Myths in Stone: Religious Dimensions of Washington, D.C.

By Jeffrey F. Meyer | Go to book overview

CHAPTER 3
A “National Church” and
Its Holy Scriptures

In 1882 a young scholar named J. Franklin Jameson made his initial visit to the library of the State Department in Washington, D. C., to undertake research in American constitutional history. Three years later, in the introduction to his first published monograph, Jameson explained that he had noticed a curious phenomenon: “The constitution of the United States was kept folded up in a little tin box in the lower part of a closet, while the Declaration of Independence, mounted with all elegance, was exposed to the view of all in the central room of the library. ” 1

My point in recalling Jameson's observation is that the Constitution is far more than the “charter” or “instrument” embodied in the plan of Washington. It is not just a dry legal document that defines how power should be distributed and exercised by the various branches of government. Shortly after Jameson's experience, the physical document began to assume a new aura of sanctity that would ultimately lift it to “biblical” status. Ever more reverently treated and gloriously enshrined, it would end up an icon in the National Archives, where it is viewed today by millions every year in a hushed atmosphere of solemn public veneration. It has taken its place as a part of the national cult in its Washington temple.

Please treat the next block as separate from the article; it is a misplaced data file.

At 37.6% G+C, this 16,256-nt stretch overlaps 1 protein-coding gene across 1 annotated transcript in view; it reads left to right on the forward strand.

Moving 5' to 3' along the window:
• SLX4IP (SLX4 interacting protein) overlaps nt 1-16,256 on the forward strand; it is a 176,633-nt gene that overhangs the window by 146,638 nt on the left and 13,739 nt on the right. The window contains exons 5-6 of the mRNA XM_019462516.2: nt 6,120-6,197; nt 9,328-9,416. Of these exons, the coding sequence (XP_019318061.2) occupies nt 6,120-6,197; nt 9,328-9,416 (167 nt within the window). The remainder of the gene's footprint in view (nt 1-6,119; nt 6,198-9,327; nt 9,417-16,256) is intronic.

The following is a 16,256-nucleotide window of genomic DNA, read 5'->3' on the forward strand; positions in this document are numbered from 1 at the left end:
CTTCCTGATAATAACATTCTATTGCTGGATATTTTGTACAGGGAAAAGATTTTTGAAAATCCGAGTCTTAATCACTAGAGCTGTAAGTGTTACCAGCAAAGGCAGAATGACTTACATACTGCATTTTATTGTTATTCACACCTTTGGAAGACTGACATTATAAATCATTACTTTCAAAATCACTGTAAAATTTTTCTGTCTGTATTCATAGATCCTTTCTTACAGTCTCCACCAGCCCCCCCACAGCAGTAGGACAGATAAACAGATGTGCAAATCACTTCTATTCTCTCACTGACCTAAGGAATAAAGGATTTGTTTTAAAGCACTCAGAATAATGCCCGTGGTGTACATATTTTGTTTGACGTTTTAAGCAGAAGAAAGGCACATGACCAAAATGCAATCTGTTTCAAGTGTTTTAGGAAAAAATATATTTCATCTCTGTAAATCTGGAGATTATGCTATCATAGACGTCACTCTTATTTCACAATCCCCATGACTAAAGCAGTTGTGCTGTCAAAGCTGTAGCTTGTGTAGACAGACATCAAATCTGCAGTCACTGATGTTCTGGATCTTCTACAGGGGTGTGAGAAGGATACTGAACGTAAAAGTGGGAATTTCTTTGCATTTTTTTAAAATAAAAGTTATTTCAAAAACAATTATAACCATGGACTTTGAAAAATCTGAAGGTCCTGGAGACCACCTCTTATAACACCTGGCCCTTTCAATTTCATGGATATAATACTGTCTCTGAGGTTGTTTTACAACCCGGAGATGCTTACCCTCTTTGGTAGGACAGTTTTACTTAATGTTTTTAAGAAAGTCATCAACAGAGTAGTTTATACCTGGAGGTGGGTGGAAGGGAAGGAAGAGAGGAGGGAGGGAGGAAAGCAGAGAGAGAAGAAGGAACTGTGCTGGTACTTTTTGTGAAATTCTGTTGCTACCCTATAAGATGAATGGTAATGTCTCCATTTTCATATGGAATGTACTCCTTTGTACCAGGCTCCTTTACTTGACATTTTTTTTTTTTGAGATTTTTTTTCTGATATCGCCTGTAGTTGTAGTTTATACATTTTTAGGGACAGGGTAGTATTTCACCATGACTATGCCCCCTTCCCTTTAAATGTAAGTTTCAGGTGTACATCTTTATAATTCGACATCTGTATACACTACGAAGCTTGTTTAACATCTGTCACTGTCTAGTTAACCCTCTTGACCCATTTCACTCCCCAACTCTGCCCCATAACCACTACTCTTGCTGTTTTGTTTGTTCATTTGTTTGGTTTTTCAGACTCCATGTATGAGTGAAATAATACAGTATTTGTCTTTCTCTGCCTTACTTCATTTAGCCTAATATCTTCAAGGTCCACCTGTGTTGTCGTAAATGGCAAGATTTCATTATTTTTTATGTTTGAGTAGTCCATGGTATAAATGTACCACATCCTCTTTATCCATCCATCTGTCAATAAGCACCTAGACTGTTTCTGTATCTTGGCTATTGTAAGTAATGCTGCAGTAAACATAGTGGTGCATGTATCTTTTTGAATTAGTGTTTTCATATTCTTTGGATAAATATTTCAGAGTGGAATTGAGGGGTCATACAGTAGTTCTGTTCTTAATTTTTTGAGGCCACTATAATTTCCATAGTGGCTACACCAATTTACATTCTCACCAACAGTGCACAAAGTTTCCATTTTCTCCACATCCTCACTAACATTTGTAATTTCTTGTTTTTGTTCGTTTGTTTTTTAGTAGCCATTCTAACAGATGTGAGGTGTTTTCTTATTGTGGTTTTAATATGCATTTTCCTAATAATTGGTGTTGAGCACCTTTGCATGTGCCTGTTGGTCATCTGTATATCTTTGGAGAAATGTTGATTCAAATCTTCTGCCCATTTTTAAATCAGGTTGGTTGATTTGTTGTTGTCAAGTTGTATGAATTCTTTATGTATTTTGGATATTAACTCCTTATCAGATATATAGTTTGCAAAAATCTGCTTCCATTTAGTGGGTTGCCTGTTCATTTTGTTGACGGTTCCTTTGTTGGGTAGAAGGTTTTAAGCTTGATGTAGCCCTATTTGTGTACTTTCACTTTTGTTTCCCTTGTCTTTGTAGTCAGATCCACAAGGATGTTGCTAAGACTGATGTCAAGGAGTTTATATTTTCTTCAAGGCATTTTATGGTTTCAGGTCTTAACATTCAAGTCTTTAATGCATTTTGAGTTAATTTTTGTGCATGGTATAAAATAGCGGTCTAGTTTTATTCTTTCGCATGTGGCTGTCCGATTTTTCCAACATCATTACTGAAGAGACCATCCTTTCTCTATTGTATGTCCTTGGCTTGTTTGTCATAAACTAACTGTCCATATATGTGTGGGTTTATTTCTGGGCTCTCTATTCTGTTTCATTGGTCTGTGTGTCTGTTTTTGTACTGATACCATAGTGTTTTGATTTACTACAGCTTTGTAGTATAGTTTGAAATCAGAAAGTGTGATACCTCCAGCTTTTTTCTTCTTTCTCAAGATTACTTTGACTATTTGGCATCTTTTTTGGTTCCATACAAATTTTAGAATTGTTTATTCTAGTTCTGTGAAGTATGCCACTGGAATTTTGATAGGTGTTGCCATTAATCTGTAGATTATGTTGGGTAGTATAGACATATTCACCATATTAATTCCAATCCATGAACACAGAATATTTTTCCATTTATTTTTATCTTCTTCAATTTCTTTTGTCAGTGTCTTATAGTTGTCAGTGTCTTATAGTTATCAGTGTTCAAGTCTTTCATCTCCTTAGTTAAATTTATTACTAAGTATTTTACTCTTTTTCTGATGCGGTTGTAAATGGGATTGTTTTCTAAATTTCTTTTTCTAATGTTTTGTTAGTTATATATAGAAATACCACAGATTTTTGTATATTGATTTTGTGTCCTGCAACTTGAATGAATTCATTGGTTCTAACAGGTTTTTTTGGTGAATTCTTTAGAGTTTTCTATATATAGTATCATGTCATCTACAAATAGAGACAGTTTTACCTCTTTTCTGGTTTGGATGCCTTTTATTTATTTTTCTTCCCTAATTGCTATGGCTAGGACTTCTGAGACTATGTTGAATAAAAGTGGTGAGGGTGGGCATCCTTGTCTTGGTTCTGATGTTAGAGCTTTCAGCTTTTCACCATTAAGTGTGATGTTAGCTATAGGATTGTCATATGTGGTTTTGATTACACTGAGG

This chapter examines the fate of Pierre Charles L'Enfant's plan to develop an important site for a national church, creating a prominent square for the location on an axial street that was arguably second in importance only to Pennsylvania Avenue. Although the national church was never built and the axial street (Eighth Street) was interrupted at several intersections, declined in importance, and gradually almost disappeared, the church's functions have been parceled out to other locations. In a strange way, the original site of the Patent Office (now shared by the National Portrait Gallery and the Museum of American Art), built where L'Enfant had sited the national church, has assumed some of the functions he had intended for it.

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